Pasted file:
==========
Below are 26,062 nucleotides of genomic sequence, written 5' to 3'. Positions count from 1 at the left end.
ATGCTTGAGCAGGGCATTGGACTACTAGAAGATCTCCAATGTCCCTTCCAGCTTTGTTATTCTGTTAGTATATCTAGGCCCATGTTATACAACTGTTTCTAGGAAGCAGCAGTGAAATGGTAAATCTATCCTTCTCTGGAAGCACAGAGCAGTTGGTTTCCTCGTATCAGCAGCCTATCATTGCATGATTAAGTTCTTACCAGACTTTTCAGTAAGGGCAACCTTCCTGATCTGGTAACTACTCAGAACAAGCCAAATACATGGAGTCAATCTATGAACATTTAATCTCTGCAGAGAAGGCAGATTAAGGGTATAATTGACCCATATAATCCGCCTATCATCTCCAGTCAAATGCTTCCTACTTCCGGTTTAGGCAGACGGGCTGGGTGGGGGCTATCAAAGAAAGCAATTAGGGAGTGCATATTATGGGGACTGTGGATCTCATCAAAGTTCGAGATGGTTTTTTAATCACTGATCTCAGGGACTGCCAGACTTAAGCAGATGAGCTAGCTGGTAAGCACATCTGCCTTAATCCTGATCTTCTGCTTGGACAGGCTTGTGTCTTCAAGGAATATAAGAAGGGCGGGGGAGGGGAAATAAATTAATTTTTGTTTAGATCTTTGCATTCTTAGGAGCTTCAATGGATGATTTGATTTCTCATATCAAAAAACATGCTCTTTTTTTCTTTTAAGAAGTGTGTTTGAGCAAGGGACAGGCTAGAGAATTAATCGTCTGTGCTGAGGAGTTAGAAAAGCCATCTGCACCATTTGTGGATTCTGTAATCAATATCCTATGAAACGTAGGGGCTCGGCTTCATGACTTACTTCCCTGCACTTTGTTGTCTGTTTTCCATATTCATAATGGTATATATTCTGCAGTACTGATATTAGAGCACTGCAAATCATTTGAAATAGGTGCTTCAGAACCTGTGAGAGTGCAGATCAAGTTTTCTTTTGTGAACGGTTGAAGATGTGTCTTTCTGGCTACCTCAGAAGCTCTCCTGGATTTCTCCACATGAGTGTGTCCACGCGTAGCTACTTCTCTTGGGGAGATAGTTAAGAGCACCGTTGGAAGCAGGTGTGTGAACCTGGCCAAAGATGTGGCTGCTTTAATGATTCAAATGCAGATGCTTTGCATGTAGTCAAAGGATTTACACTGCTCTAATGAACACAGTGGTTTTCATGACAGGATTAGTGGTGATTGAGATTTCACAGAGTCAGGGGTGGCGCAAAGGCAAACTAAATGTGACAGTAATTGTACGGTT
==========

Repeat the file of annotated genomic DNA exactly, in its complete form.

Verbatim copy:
Below are 26,062 nucleotides of genomic sequence, written 5' to 3'. Positions count from 1 at the left end.
ATGCTTGAGCAGGGCATTGGACTACTAGAAGATCTCCAATGTCCCTTCCAGCTTTGTTATTCTGTTAGTATATCTAGGCCCATGTTATACAACTGTTTCTAGGAAGCAGCAGTGAAATGGTAAATCTATCCTTCTCTGGAAGCACAGAGCAGTTGGTTTCCTCGTATCAGCAGCCTATCATTGCATGATTAAGTTCTTACCAGACTTTTCAGTAAGGGCAACCTTCCTGATCTGGTAACTACTCAGAACAAGCCAAATACATGGAGTCAATCTATGAACATTTAATCTCTGCAGAGAAGGCAGATTAAGGGTATAATTGACCCATATAATCCGCCTATCATCTCCAGTCAAATGCTTCCTACTTCCGGTTTAGGCAGACGGGCTGGGTGGGGGCTATCAAAGAAAGCAATTAGGGAGTGCATATTATGGGGACTGTGGATCTCATCAAAGTTCGAGATGGTTTTTTAATCACTGATCTCAGGGACTGCCAGACTTAAGCAGATGAGCTAGCTGGTAAGCACATCTGCCTTAATCCTGATCTTCTGCTTGGACAGGCTTGTGTCTTCAAGGAATATAAGAAGGGCGGGGGAGGGGAAATAAATTAATTTTTGTTTAGATCTTTGCATTCTTAGGAGCTTCAATGGATGATTTGATTTCTCATATCAAAAAACATGCTCTTTTTTTCTTTTAAGAAGTGTGTTTGAGCAAGGGACAGGCTAGAGAATTAATCGTCTGTGCTGAGGAGTTAGAAAAGCCATCTGCACCATTTGTGGATTCTGTAATCAATATCCTATGAAACGTAGGGGCTCGGCTTCATGACTTACTTCCCTGCACTTTGTTGTCTGTTTTCCATATTCATAATGGTATATATTCTGCAGTACTGATATTAGAGCACTGCAAATCATTTGAAATAGGTGCTTCAGAACCTGTGAGAGTGCAGATCAAGTTTTCTTTTGTGAACGGTTGAAGATGTGTCTTTCTGGCTACCTCAGAAGCTCTCCTGGATTTCTCCACATGAGTGTGTCCACGCGTAGCTACTTCTCTTGGGGAGATAGTTAAGAGCACCGTTGGAAGCAGGTGTGTGAACCTGGCCAAAGATGTGGCTGCTTTAATGATTCAAATGCAGATGCTTTGCATGTAGTCAAAGGATTTACACTGCTCTAATGAACACAGTGGTTTTCATGACAGGATTAGTGGTGATTGAGATTTCACAGAGTCAGGGGTGGCGCAAAGGCAAACTAAATGTGACAGTAATTGTACGGTT